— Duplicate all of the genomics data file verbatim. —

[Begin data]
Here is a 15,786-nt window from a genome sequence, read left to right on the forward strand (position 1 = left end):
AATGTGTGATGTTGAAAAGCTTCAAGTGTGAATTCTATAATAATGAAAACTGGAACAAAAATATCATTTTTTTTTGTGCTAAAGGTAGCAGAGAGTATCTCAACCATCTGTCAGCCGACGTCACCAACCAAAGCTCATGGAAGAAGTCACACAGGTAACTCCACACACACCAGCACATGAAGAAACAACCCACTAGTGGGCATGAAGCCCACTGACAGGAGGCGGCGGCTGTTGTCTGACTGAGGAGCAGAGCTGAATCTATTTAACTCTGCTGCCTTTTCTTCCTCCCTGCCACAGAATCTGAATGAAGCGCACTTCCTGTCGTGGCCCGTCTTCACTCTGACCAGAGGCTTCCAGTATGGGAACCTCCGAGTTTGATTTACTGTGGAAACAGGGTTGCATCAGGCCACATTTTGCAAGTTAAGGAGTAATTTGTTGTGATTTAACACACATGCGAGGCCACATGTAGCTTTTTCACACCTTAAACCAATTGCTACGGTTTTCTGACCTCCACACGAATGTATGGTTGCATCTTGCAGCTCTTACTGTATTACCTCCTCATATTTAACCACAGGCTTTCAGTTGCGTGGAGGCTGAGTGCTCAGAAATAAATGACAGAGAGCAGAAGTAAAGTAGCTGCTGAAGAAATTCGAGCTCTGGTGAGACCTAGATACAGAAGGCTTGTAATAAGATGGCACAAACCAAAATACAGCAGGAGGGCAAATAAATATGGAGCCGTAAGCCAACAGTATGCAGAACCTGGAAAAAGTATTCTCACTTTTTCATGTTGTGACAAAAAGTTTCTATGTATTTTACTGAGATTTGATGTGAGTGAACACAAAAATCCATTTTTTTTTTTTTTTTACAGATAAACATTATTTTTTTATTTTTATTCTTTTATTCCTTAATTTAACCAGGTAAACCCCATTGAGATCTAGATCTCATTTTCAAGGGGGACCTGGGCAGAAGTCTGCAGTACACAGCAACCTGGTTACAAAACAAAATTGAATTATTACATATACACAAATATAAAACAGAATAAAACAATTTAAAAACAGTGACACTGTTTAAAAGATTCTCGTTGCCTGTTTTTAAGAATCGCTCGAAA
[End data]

Here is a 15,786-nt window from a genome sequence, read left to right on the forward strand (position 1 = left end):
AATGTGTGATGTTGAAAAGCTTCAAGTGTGAATTCTATAATAATGAAAACTGGAACAAAAATATCATTTTTTTTTGTGCTAAAGGTAGCAGAGAGTATCTCAACCATCTGTCAGCCGACGTCACCAACCAAAGCTCATGGAAGAAGTCACACAGGTAACTCCACACACACCAGCACATGAAGAAACAACCCACTAGTGGGCATGAAGCCCACTGACAGGAGGCGGCGGCTGTTGTCTGACTGAGGAGCAGAGCTGAATCTATTTAACTCTGCTGCCTTTTCTTCCTCCCTGCCACAGAATCTGAATGAAGCGCACTTCCTGTCGTGGCCCGTCTTCACTCTGACCAGAGGCTTCCAGTATGGGAACCTCCGAGTTTGATTTACTGTGGAAACAGGGTTGCATCAGGCCACATTTTGCAAGTTAAGGAGTAATTTGTTGTGATTTAACACACATGCGAGGCCACATGTAGCTTTTTCACACCTTAAACCAATTGCTACGGTTTTCTGACCTCCACACGAATGTATGGTTGCATCTTGCAGCTCTTACTGTATTACCTCCTCATATTTAACCACAGGCTTTCAGTTGCGTGGAGGCTGAGTGCTCAGAAATAAATGACAGAGAGCAGAAGTAAAGTAGCTGCTGAAGAAATTCGAGCTCTGGTGAGACCTAGATACAGAAGGCTTGTAATAAGATGGCACAAACCAAAATACAGCAGGAGGGCAAATAAATATGGAGCCGTAAGCCAACAGTATGCAGAACCTGGAAAAAGTATTCTCACTTTTTCATGTTGTGACAAAAAGTTTCTATGTATTTTACTGAGATTTGATGTGAGTGAACACAAAAATCCATTTTTTTTTTTTTTTTACAGATAAACATTATTTTTTTATTTTTATTCTTTTATTCCTTAATTTAACCAGGTAAACCCCATTGAGATCTAGATCTCATTTTCAAGGGGGACCTGGGCAGAAGTCTGCAGTACACAGCAACCTGGTTACAAAACAAAATTGAATTATTACATATACACAAATATAAAACAGAATAAAACAATTTAAAAACAGTGACACTGTTTAAAAGATTCTCGTTGCCTGTTTTTAAGAATCGCTCGAAA